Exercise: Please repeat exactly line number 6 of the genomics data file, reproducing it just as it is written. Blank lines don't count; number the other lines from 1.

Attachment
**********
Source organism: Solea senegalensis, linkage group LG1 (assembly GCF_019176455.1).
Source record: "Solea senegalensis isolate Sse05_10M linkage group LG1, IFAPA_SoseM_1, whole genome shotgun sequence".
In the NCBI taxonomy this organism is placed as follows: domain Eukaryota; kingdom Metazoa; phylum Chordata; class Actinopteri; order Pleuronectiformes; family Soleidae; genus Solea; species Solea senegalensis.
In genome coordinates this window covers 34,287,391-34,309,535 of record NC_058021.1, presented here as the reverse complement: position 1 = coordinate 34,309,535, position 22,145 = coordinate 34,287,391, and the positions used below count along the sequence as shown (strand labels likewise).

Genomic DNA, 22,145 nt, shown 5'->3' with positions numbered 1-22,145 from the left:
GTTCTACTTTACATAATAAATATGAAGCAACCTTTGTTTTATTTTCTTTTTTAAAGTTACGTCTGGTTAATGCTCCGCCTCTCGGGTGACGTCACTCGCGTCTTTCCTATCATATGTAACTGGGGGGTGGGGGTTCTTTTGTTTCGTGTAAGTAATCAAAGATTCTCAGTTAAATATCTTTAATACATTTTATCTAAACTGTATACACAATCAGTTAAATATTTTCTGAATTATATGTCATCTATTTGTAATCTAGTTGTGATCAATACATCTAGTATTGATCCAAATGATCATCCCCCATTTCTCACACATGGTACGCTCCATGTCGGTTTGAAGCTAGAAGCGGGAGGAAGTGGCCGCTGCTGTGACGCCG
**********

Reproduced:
GTTCTACTTTACATAATAAATATGAAGCAACCTTTGTTTTATTTTCTTTTTTAAAGTTACGTCTGGTTAATGCTCCGCCTCTCGGGTGACGTCACTCGCGTCTTTCCTATCATATGTAACTGGGGGGTGGGGGTTCTTTTGTTTCGTGTAAGTAATCAAAGATTCTCAGTTAAATATCTTTAATACATTTTATCTAAACTGTATACACAATCAGTTAAATATTTTCTGAATTATATGTCATCTATTTGTAATCTAGTTGTGATCAATACATCTAGTATTGATCCAAATGATCATCCCCCATTTCTCACACATGGTACGCTCCATGTCGGTTTGAAGCTAGAAGCGGGAGGAAGTGGCCGCTGCTGTGACGCCG